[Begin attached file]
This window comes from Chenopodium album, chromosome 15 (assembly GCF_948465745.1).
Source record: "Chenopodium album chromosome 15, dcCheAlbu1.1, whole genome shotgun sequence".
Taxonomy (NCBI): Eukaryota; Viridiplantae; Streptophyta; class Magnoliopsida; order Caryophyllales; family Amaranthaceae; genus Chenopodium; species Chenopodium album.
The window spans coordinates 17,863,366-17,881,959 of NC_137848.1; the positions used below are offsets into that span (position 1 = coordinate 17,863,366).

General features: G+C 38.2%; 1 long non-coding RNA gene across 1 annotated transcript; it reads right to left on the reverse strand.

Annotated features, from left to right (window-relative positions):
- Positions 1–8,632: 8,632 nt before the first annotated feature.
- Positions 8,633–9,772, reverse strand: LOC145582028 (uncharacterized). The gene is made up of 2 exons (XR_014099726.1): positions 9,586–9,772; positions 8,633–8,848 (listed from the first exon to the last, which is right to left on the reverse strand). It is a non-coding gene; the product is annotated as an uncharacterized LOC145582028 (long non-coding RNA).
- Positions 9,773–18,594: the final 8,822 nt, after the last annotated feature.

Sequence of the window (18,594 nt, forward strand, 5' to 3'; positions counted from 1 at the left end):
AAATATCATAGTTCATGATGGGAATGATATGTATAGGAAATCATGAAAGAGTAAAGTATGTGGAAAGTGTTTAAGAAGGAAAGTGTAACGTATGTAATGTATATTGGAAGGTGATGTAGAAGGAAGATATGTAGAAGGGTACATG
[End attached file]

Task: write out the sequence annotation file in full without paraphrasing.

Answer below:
This window comes from Chenopodium album, chromosome 15 (assembly GCF_948465745.1).
Source record: "Chenopodium album chromosome 15, dcCheAlbu1.1, whole genome shotgun sequence".
Taxonomy (NCBI): Eukaryota; Viridiplantae; Streptophyta; class Magnoliopsida; order Caryophyllales; family Amaranthaceae; genus Chenopodium; species Chenopodium album.
The window spans coordinates 17,863,366-17,881,959 of NC_137848.1; the positions used below are offsets into that span (position 1 = coordinate 17,863,366).

General features: G+C 38.2%; 1 long non-coding RNA gene across 1 annotated transcript; it reads right to left on the reverse strand.

Annotated features, from left to right (window-relative positions):
- Positions 1–8,632: 8,632 nt before the first annotated feature.
- Positions 8,633–9,772, reverse strand: LOC145582028 (uncharacterized). The gene is made up of 2 exons (XR_014099726.1): positions 9,586–9,772; positions 8,633–8,848 (listed from the first exon to the last, which is right to left on the reverse strand). It is a non-coding gene; the product is annotated as an uncharacterized LOC145582028 (long non-coding RNA).
- Positions 9,773–18,594: the final 8,822 nt, after the last annotated feature.

Sequence of the window (18,594 nt, forward strand, 5' to 3'; positions counted from 1 at the left end):
AAATATCATAGTTCATGATGGGAATGATATGTATAGGAAATCATGAAAGAGTAAAGTATGTGGAAAGTGTTTAAGAAGGAAAGTGTAACGTATGTAATGTATATTGGAAGGTGATGTAGAAGGAAGATATGTAGAAGGGTACATG